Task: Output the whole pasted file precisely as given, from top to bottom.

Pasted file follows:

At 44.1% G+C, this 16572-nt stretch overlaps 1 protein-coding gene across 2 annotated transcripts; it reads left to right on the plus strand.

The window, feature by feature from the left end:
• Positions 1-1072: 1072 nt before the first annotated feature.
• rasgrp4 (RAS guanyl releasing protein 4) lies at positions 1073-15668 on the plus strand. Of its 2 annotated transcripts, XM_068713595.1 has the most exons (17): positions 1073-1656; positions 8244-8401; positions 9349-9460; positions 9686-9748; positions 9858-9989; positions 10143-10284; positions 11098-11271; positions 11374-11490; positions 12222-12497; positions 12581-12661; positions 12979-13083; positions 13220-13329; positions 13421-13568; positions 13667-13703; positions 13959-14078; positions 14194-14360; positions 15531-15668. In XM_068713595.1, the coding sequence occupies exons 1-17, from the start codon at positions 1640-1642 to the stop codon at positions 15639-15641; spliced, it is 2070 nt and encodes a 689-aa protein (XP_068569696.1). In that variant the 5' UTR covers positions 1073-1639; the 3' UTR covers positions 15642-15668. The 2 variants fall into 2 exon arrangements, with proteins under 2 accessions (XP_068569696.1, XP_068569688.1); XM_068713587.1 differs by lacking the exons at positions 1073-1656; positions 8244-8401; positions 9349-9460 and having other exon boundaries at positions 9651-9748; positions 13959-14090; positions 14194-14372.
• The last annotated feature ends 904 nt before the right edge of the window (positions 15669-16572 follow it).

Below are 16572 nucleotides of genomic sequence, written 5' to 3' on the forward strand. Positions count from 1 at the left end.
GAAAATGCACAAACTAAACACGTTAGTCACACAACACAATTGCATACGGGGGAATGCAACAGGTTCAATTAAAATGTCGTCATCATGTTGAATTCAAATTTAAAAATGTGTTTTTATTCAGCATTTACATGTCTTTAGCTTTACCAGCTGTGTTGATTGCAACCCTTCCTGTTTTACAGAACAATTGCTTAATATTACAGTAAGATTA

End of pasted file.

At 44.1% G+C, this 16572-nt stretch overlaps 1 protein-coding gene across 2 annotated transcripts; it reads left to right on the plus strand.

The window, feature by feature from the left end:
• Positions 1-1072: 1072 nt before the first annotated feature.
• rasgrp4 (RAS guanyl releasing protein 4) lies at positions 1073-15668 on the plus strand. Of its 2 annotated transcripts, XM_068713595.1 has the most exons (17): positions 1073-1656; positions 8244-8401; positions 9349-9460; positions 9686-9748; positions 9858-9989; positions 10143-10284; positions 11098-11271; positions 11374-11490; positions 12222-12497; positions 12581-12661; positions 12979-13083; positions 13220-13329; positions 13421-13568; positions 13667-13703; positions 13959-14078; positions 14194-14360; positions 15531-15668. In XM_068713595.1, the coding sequence occupies exons 1-17, from the start codon at positions 1640-1642 to the stop codon at positions 15639-15641; spliced, it is 2070 nt and encodes a 689-aa protein (XP_068569696.1). In that variant the 5' UTR covers positions 1073-1639; the 3' UTR covers positions 15642-15668. The 2 variants fall into 2 exon arrangements, with proteins under 2 accessions (XP_068569696.1, XP_068569688.1); XM_068713587.1 differs by lacking the exons at positions 1073-1656; positions 8244-8401; positions 9349-9460 and having other exon boundaries at positions 9651-9748; positions 13959-14090; positions 14194-14372.
• The last annotated feature ends 904 nt before the right edge of the window (positions 15669-16572 follow it).

Below are 16572 nucleotides of genomic sequence, written 5' to 3' on the forward strand. Positions count from 1 at the left end.
GAAAATGCACAAACTAAACACGTTAGTCACACAACACAATTGCATACGGGGGAATGCAACAGGTTCAATTAAAATGTCGTCATCATGTTGAATTCAAATTTAAAAATGTGTTTTTATTCAGCATTTACATGTCTTTAGCTTTACCAGCTGTGTTGATTGCAACCCTTCCTGTTTTACAGAACAATTGCTTAATATTACAGTAAGATTA